If the wave starts breaking as you get to it, hold the paddle like a battering ram alongside you, lean forward and punch through the clean face of the wave. Keep the paddle perpendicular to the wave and low so it does not hit you in the head. A common mistake is trying to lift the paddle over the wave resulting the wave catching it and the only type of injury from equipment hitting you that you can get.

Stand up surfers often get speared by their own boards or fall on the skegs. With a waveski you are strapped in and at one with your board. If a stand up surfer wipes out in front of you beware of the surfboard flying at you, and if it's a possibility turn over quickly. Note that It is impossible to punch through white water waves and if a big one approaches you turn over, do not turn your back to it.

Never paddle out through the 'line up' which is the place where surfers wait to catch waves. Paddle out on either side of the 'line up' leaving a wide berth for safety and also not to ruin the riders wave.

If you are paddling out and someone is riding a wave that will intersect with you, paddle hard to get over the wave and out the way. Always maintain one direction so that they know what your intention is and if you have a choice of paddling over the clean face but getting in their way, don't, rather head for the white water so that they can safely surf past you and enjoy their wave. You will appreciate the same courtesy. If you are caught in the 'inside' (where the waves are breaking) it's your problem and not theirs, you can always head to shore and the paddle across and out.

 

Riding waves


Once at the backline keep your the nose of your board (front) pointed out to sea at an angle and keep your eyes out to see scanning for approaching swell that will break as a wave. By looking and pointing out to sea you minimise being caught by a big set wave. Waves are generally the same size or smaller that break at the backline but rogues come through and 'clean up the backline' meaning it washes everyone in.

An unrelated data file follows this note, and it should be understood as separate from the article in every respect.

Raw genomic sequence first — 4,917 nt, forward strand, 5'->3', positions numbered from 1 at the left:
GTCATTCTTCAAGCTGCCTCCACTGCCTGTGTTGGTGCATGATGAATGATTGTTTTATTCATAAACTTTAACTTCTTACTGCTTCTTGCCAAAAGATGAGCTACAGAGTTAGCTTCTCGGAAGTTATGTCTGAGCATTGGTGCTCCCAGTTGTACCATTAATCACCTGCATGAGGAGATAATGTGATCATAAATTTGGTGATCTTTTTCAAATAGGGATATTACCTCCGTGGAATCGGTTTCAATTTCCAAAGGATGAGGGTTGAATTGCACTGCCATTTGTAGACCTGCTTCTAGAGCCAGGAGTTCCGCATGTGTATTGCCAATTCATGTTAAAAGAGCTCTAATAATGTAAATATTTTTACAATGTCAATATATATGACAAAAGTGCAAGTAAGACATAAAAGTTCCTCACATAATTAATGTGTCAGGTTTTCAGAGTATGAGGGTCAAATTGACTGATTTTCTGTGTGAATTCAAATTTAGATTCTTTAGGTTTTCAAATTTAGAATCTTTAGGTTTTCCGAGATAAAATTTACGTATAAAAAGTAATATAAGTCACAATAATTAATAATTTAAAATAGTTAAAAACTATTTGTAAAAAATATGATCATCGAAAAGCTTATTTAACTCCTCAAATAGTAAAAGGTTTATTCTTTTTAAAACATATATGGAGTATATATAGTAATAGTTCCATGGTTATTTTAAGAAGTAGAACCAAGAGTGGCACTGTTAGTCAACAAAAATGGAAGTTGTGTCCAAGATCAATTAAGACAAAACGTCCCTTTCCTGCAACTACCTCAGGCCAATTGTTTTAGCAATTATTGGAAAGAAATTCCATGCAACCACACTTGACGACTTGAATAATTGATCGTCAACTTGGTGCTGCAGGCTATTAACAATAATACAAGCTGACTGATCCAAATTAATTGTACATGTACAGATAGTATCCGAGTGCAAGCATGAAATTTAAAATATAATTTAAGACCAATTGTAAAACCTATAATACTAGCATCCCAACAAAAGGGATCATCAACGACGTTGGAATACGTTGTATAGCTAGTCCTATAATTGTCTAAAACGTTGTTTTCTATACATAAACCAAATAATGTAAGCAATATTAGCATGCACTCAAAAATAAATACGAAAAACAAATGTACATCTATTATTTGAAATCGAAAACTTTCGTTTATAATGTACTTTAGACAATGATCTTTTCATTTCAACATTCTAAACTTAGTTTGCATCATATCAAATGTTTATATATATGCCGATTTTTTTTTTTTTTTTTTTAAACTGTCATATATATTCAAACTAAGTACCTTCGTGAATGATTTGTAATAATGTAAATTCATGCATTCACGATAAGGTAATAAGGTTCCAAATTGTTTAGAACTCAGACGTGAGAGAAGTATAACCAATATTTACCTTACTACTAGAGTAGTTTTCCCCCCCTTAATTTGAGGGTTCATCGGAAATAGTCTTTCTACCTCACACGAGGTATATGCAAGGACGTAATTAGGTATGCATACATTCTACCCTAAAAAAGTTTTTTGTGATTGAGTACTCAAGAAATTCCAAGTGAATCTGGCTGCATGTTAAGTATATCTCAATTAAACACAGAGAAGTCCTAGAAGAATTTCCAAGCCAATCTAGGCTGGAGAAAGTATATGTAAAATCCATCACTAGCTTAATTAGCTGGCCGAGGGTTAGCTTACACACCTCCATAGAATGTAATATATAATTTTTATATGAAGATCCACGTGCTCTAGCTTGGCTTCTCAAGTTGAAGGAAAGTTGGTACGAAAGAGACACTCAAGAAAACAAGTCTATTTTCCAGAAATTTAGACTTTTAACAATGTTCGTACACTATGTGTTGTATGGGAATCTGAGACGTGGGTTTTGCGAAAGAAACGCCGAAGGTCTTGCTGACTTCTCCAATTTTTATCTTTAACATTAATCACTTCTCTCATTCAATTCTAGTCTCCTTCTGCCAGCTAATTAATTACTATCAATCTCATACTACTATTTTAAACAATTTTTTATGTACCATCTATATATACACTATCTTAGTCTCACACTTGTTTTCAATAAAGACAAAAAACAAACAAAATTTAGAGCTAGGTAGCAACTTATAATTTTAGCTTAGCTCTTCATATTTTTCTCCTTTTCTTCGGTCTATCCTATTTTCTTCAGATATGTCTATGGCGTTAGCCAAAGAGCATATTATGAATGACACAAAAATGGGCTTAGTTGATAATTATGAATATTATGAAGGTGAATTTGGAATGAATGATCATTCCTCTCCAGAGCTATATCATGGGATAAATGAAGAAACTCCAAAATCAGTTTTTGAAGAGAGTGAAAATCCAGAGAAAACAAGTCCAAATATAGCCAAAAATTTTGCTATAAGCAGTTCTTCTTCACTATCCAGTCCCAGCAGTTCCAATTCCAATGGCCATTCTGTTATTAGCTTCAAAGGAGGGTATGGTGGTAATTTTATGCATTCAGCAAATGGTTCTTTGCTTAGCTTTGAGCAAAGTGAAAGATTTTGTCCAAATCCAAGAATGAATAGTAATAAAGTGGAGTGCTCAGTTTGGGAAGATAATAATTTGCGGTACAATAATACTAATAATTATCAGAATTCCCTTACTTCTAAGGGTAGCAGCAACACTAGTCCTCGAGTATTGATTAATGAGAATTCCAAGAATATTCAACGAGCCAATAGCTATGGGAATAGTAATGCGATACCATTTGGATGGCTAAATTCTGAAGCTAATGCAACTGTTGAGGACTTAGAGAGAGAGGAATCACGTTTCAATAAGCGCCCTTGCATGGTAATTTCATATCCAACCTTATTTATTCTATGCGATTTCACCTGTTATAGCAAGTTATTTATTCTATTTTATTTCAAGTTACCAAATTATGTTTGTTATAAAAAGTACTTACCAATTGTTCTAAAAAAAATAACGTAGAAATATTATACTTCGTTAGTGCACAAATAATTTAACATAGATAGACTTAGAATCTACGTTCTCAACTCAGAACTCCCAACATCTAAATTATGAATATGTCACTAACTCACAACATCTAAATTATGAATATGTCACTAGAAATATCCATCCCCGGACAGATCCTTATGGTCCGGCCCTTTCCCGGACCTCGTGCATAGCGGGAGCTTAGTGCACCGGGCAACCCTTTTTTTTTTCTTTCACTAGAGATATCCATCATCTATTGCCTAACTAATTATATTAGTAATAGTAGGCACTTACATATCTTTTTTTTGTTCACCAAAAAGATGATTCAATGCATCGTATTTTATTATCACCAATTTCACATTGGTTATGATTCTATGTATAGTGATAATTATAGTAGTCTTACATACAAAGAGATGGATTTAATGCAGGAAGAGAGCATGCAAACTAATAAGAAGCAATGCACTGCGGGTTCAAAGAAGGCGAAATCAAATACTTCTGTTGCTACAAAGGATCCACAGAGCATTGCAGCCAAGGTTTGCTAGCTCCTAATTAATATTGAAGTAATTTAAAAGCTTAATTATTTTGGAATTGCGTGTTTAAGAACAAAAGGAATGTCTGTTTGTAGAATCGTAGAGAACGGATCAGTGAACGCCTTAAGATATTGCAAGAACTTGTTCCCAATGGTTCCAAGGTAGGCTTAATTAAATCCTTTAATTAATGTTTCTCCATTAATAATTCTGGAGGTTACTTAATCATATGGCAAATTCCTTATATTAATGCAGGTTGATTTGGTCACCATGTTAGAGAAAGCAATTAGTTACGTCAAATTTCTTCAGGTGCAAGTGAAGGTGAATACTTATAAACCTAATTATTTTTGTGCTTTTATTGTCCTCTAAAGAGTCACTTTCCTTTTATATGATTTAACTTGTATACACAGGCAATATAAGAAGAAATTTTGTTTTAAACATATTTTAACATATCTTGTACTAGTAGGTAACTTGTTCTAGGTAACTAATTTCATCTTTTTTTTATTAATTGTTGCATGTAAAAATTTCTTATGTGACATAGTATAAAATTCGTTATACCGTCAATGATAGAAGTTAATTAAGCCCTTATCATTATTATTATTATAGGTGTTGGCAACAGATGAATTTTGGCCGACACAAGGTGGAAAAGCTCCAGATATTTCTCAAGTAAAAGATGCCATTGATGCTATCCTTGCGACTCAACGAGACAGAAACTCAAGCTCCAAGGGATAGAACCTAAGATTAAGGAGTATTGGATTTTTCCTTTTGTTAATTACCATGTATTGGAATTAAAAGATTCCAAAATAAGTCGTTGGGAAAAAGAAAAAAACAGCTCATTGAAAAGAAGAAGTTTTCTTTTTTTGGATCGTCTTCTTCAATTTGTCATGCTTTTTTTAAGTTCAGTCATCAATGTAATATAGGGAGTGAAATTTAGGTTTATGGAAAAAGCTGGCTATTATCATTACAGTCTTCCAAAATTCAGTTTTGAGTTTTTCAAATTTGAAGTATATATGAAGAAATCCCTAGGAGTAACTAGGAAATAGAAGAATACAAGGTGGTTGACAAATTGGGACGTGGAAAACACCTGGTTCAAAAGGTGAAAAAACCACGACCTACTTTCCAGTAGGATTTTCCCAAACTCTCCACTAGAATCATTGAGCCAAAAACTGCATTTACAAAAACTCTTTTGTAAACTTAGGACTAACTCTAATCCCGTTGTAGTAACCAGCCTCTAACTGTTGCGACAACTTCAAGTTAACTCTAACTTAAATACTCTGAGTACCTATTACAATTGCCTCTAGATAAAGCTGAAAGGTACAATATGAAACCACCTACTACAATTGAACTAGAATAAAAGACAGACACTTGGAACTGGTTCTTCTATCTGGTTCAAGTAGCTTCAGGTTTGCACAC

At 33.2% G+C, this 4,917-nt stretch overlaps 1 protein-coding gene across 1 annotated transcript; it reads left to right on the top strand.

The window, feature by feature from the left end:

Select a wave that has no one else riding on it, if they are riding toward you and you 'drop-in' they will be annoyed as it is according to surf rules their wave. Wave selection is an art and what you need to identify are waves that peel in toward the shore and that don't dump in one go 'close out'.

Whilst taking your first waves you will not be concerned with this, as the adrenaline rush of even going straight down the wave that 'closes out' will be phenomenal as you accelerate ahead of the wave and experience the roller coaster to the shore. Lean back as you approach the bottom of the wave so that you do not 'nose dive' on 'take off'.

Riding along the face of the wave, away from the white water is the objective as the clean faced wave is like pure oil compared to the white water which is like washing powder foam. On a clean face you glide along in harmony whereas in the foam you bounce around like 4wd in the bush.

Once you've got this far, you're ready to try turns that will keep you on the clean face of the wave.

 

Eskimo Roll


Tired of climbing on to your waveski every time you wipe-out? Save your energy for surfing the waves, not swimming around with your ski - learn how to "ESKIMO ROLL".

This will get you back into the action with the least waste of time and allows you to roll under the big waves that may stop you reaching the backline. Learn how to roll as soon as you can - it will make a huge difference to your confidence and all-round surfing performance.

All you need is a seatbelt to strap you into your seat, some calm water (swimming pool, lake or flat day at the beach) and a little bit of practice. Make sure that you use a proper Waveski Seatbelt, obtainable at your local surf shop. DON'T use any old belt and buckle such as diving belts, because they may jam under tension and prevent you releasing from your board.